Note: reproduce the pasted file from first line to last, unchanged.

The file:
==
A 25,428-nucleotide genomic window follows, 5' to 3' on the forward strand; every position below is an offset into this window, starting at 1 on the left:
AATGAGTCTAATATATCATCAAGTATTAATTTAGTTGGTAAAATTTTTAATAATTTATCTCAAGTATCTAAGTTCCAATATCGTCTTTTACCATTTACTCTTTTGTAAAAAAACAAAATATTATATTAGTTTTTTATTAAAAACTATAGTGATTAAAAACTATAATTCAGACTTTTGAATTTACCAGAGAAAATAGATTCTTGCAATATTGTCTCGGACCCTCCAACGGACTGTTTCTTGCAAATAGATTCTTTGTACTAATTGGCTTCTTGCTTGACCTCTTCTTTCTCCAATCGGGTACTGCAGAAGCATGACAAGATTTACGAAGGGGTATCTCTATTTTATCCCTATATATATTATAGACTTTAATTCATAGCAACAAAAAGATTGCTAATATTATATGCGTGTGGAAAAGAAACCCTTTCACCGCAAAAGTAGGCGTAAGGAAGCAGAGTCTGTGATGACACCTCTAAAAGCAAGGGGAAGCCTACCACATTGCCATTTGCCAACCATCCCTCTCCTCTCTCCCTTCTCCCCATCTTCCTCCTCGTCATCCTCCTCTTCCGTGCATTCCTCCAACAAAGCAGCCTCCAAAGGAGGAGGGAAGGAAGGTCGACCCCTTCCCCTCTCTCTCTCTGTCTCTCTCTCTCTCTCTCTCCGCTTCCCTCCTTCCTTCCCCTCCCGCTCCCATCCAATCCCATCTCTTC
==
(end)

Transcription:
A 25,428-nucleotide genomic window follows, 5' to 3' on the forward strand; every position below is an offset into this window, starting at 1 on the left:
AATGAGTCTAATATATCATCAAGTATTAATTTAGTTGGTAAAATTTTTAATAATTTATCTCAAGTATCTAAGTTCCAATATCGTCTTTTACCATTTACTCTTTTGTAAAAAAACAAAATATTATATTAGTTTTTTATTAAAAACTATAGTGATTAAAAACTATAATTCAGACTTTTGAATTTACCAGAGAAAATAGATTCTTGCAATATTGTCTCGGACCCTCCAACGGACTGTTTCTTGCAAATAGATTCTTTGTACTAATTGGCTTCTTGCTTGACCTCTTCTTTCTCCAATCGGGTACTGCAGAAGCATGACAAGATTTACGAAGGGGTATCTCTATTTTATCCCTATATATATTATAGACTTTAATTCATAGCAACAAAAAGATTGCTAATATTATATGCGTGTGGAAAAGAAACCCTTTCACCGCAAAAGTAGGCGTAAGGAAGCAGAGTCTGTGATGACACCTCTAAAAGCAAGGGGAAGCCTACCACATTGCCATTTGCCAACCATCCCTCTCCTCTCTCCCTTCTCCCCATCTTCCTCCTCGTCATCCTCCTCTTCCGTGCATTCCTCCAACAAAGCAGCCTCCAAAGGAGGAGGGAAGGAAGGTCGACCCCTTCCCCTCTCTCTCTCTGTCTCTCTCTCTCTCTCTCTCCGCTTCCCTCCTTCCTTCCCCTCCCGCTCCCATCCAATCCCATCTCTTC